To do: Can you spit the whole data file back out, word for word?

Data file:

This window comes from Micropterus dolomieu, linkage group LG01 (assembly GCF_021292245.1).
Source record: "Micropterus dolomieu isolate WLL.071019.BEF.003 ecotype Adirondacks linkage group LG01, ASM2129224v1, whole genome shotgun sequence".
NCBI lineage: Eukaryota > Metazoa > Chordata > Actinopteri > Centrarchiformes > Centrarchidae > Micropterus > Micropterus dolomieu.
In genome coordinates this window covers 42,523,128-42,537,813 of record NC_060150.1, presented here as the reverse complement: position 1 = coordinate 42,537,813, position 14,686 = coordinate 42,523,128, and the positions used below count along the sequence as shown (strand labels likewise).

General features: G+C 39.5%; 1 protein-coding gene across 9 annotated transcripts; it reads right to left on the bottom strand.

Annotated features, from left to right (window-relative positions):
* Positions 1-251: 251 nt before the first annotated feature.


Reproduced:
This window comes from Micropterus dolomieu, linkage group LG01 (assembly GCF_021292245.1).
Source record: "Micropterus dolomieu isolate WLL.071019.BEF.003 ecotype Adirondacks linkage group LG01, ASM2129224v1, whole genome shotgun sequence".
NCBI lineage: Eukaryota > Metazoa > Chordata > Actinopteri > Centrarchiformes > Centrarchidae > Micropterus > Micropterus dolomieu.
In genome coordinates this window covers 42,523,128-42,537,813 of record NC_060150.1, presented here as the reverse complement: position 1 = coordinate 42,537,813, position 14,686 = coordinate 42,523,128, and the positions used below count along the sequence as shown (strand labels likewise).

General features: G+C 39.5%; 1 protein-coding gene across 9 annotated transcripts; it reads right to left on the bottom strand.

Annotated features, from left to right (window-relative positions):
* Positions 1-251: 251 nt before the first annotated feature.